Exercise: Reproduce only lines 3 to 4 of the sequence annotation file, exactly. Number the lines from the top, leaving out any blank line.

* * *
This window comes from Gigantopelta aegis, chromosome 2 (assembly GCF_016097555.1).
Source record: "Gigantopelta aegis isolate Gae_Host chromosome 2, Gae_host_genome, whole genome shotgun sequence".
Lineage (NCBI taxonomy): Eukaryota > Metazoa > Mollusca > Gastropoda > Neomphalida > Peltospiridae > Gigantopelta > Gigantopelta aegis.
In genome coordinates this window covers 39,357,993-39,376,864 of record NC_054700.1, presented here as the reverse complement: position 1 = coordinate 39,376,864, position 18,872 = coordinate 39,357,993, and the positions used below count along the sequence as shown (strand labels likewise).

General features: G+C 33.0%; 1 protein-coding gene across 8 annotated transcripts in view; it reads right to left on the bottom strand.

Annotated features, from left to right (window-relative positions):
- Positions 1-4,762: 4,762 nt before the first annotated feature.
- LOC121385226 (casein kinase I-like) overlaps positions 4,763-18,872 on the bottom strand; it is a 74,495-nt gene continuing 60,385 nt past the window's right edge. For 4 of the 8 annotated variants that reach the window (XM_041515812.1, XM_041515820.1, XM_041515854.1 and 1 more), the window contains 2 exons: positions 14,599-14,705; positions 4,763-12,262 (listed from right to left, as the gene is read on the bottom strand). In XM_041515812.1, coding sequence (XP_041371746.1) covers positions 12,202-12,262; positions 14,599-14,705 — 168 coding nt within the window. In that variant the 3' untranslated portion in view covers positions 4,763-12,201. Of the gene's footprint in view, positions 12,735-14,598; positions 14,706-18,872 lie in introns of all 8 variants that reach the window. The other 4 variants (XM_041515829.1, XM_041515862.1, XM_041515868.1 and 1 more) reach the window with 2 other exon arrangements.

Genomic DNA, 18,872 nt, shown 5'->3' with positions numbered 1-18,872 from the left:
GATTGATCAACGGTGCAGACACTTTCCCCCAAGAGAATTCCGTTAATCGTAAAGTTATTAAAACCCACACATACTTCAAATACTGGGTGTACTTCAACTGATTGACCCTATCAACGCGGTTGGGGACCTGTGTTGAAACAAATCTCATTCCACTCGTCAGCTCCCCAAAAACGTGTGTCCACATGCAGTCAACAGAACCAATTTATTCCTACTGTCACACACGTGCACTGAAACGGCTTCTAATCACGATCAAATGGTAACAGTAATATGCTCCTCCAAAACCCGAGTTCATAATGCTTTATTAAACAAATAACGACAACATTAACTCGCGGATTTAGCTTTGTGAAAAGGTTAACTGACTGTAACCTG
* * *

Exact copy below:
Lineage (NCBI taxonomy): Eukaryota > Metazoa > Mollusca > Gastropoda > Neomphalida > Peltospiridae > Gigantopelta > Gigantopelta aegis.
In genome coordinates this window covers 39,357,993-39,376,864 of record NC_054700.1, presented here as the reverse complement: position 1 = coordinate 39,376,864, position 18,872 = coordinate 39,357,993, and the positions used below count along the sequence as shown (strand labels likewise).